Mar 25 2014

Dispatch #55 This Is The End

Rory Holland

5:50am.  Headlamps on, we are underneath the toilet and shower block. The compost crapper is full and needs changing – now. “I started my time on the farm doing this and am now ending it the same way” Lisa says as she provides expert direction to Charl and I.

There in the dark, poetic symmetry.

Much has changed since we first arrived that early January afternoon. My boots are now well worn and hands calloused. I’ve cinched in my belt.  I am comfortable around large animals, and can kill and skin a rabbit.  I know the biological difference between cow and horse manure.  I understand the optimal carbon-nitrogen ratio for compost. I’ve been pleased to learn that trying, failing, and trying again is part of a farmer’s everyday.

I’ve spent much of the last three months a fair distance from my normal zone of comfort.  Most days I’ve been deeply challenged to pay attention to how I live and the consequences of my seemingly insignificant actions.

Now we are just a few hours from packing up and saying goodbyes.  We’ll pull out of the drive for the last time enlightened and jaded, inspired and disillusioned, educated and ignorant, tired and energized.

After changing the tanks, Lisa and I walked back through the long, wet grass to our van for our ritual morning coffee before the day begins.  Had to smile thinking of the long, strange trip it’s been. We’re the same as before, only different.

This is my last dispatch. Thank you for reading.  I welcome thoughts, ideas, comments, and questions.  roryholland@mac.com

 


Mar 25 2014

Dispatch #54 Almost

Rory Holland

I remember being in a gallery with Lisa. It was the end of long day of looking at art.  I was standing in front of an astounding painting. Moved to tears by the emotion captured on the canvas, I turned, glassy eyed, to express my feelings. Lisa cut me short with: “I’m done.”

Here, with just a couple days left on the farm, I totally get where she was coming from.  Stick a fork in me – I’m cooked.  The pedagogical benefit of turning another compost pile, or chopping down more weeds, is running off rather than sinking in.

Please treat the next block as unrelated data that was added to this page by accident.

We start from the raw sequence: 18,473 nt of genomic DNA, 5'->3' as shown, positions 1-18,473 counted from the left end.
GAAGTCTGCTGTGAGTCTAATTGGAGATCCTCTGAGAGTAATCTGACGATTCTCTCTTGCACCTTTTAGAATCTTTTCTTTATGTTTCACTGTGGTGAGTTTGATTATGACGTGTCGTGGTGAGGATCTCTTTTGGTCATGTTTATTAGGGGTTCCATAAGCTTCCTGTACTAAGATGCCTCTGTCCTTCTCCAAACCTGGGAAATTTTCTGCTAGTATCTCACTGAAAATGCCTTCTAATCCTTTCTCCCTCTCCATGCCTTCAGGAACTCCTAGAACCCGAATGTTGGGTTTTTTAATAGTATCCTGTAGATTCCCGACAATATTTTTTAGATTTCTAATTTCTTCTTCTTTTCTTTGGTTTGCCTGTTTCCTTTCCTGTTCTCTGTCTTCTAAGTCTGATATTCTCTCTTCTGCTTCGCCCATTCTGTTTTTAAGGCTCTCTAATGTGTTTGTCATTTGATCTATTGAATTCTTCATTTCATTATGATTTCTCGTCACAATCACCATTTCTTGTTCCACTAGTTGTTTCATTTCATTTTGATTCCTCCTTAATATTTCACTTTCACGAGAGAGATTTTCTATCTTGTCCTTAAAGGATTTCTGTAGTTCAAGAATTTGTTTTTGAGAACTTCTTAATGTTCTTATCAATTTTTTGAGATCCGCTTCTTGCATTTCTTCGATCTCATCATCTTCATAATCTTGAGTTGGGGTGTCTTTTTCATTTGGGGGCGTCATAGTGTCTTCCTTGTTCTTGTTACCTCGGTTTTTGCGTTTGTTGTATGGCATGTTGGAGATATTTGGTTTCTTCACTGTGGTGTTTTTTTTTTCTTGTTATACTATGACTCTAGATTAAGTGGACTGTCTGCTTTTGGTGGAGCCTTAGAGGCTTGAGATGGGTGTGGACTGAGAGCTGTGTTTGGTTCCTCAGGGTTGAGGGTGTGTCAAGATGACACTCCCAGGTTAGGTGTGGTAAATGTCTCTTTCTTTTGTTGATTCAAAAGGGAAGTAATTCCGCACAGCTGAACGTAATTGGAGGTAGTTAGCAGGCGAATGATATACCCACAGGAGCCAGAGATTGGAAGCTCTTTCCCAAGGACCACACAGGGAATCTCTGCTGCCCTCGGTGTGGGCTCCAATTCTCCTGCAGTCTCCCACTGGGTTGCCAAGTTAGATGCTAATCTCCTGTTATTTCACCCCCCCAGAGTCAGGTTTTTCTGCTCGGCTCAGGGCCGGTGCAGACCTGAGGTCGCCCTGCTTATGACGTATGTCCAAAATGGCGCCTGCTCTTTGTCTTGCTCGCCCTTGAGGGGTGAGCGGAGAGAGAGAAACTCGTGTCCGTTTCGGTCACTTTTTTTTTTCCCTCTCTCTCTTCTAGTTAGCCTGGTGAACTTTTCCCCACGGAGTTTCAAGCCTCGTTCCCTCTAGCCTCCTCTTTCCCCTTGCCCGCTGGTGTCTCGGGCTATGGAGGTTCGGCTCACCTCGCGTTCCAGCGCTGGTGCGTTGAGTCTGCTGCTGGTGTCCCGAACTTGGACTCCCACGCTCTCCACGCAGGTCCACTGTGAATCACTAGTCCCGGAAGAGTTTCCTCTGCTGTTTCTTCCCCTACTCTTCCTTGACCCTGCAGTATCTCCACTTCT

I’m clearly not the only one.  This morning, as we were making our rounds collecting after the cows and horses, we cruised by and saw folks, who should be onto their chores, idly making coffee at their tent, sleeping in, and even meditating. It’s clear that some have already left, even though they’re still here. I can’t blame them, it’s not laziness, but more like pushing one’s chair back from a big meal but staying at the table.

Some here have well articulated resolves and takeaways – a farm in Rhode Island, a roof top market garden in Queens, or a Teaching Institute in Zululand  - while others are still not certain whether they’ll turn left or right when the reach the end of the driveway.  Clarity of purpose or no – the overriding consensus is – let’s get on with it.

It’s only been three months, and I’ve been to camp before so I know better than to get caught up in the ‘everything’s going to be different now’ – but the intensity of the experience cannot be underplayed.

When the fat lady sings on Thursday it will momentarily mark an end, but then, it’ll all start for real.


Mar 24 2014

Dispatch #53 You Are As You Grow

Rory Holland